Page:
In a key passage of De Incarnatione, Athanasius defines the purpose of creation:

…why should God have made them at all, if He had not intended them to know Him? But, in fact, the good God has given them a share in His own Image, that is, in our Lord Jesus Christ, and has made even themselves after the same Image and Likeness. Why? … [so that] they may be able to perceive the Image Absolute, that is the Word Himself, and through Him to apprehend the Father; which knowledge of their Maker is for men the only really happy and blessed life. (De incarn. 11)

The creature is willed by God out of His abundant goodness as the overflow of His triune life.

It is absolutely foundational to Athanasius’ doctrine of God that He is ‘good’.  On the Incarnation abounds with the ‘goodness’ and ‘sheer goodness’ of the ‘All-good God.’ E.g.:

For God is good—or rather, of all goodness He is Fountainhead, and it is impossible for one who is good to be mean or grudging about anything. Grudging existence to none therefore, He made all things out of nothing through His own Word, our Lord Jesus Christ. (De. Incarn. 3)

Athanasius' doctrine of God is a decidedly happy one!

Therefore from God's overflowing goodness, He does not will to be God alone.  And so the creature is brought into being, not in independence but in happy dependence to know God.  As one made after the true Image – the eternal Word – the proper destiny of man is to participate in the divine life.  Man, in union with Christ – who is "Man among men" – is to be taken up to the Father, by the Spirit, and so to participate in God.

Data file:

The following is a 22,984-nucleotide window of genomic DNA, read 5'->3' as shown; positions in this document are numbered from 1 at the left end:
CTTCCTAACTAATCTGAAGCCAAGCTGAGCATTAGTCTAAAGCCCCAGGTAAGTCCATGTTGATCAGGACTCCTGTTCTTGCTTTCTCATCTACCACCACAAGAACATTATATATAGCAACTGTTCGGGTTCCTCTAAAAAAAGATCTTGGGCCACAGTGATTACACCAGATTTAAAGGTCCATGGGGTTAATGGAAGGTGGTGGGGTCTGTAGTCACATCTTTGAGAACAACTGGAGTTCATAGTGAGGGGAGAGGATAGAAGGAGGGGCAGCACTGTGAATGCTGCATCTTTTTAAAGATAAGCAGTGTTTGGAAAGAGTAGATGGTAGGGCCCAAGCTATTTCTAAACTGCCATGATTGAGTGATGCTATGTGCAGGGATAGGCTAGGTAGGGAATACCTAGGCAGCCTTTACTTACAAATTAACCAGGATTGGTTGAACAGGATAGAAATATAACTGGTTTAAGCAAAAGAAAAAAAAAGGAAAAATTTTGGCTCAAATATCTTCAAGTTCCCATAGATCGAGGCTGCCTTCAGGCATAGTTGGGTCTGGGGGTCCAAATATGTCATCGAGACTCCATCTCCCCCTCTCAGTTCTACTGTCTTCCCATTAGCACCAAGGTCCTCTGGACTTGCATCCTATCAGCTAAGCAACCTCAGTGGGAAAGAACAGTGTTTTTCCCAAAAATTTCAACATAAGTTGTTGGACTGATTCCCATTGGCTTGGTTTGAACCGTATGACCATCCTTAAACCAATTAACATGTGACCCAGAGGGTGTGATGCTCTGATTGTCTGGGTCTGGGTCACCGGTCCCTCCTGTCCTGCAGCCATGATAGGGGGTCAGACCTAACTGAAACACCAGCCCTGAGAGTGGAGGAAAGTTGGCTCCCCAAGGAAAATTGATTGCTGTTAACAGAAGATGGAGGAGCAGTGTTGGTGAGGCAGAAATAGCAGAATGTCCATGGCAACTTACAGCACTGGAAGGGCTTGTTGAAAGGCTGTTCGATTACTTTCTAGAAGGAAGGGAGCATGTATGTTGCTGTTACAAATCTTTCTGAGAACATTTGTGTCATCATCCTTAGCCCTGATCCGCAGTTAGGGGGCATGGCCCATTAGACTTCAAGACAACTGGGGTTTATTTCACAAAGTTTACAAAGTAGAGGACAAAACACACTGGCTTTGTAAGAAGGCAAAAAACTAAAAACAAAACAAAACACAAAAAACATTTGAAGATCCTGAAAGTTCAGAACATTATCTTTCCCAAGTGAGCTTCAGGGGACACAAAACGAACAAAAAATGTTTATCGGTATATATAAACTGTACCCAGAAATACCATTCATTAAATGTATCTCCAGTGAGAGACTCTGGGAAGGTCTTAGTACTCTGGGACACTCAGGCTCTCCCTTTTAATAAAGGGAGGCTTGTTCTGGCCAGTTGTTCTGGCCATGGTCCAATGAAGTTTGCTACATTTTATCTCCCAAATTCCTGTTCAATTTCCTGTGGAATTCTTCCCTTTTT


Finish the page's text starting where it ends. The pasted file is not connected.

This participation is described variously by the two:

For Irenaeus it's ‘passing into God’ (Adv. H., IV. 33.4.); being ‘promoted into God’ (Adv. H., III.19.1.).  And most famously he says:

Our Lord Jesus Christ… did, through His transcendent love, become what we are, that He might bring us to be even what He is Himself. (Adv. H., V. pref.)

For Athanasius:

He, indeed, assumed humanity that we might become God.’ (De incarn., 54);

The Word became flesh in order both to offer this sacrifice and that we, participating in His Spirit, might be deified. (De Decret., ch 14)

What is the essence of this participation in God?  Obviously neither of the Bishops could speak of this deification in ethereal ways.  For theologians who look to Christ to see the fullness of deity, 'becoming God' couldn't possibly mean becoming less human.  Any more than Christ's becoming Man meant His becoming less God!  No, participation in God is not about dissolving into a divine stuff.  It's about participating in the relationships of the trinity - being loved by the Father in the Son and through the Spirit.

Listen to Irenaeus explain deification:

“Those who receive and bear the Spirit of God are led to the Word, that is to the Son.  But the Son takes them up and presents them to the Father, and the Father bestows incorruptibility.  Therefore one cannot see the Word of God without the Spirit, nor can anyone approach the Father without the Son.  For the Son is the knowledge of the Father, and knowledge of the Son of God is through the Holy Spirit.  But the Son, in accord with the Father’s good pleasure, graciously dispenses the Spirit to those to whom the Father wills it, and as the Father wills it.” (Demonstration. 7)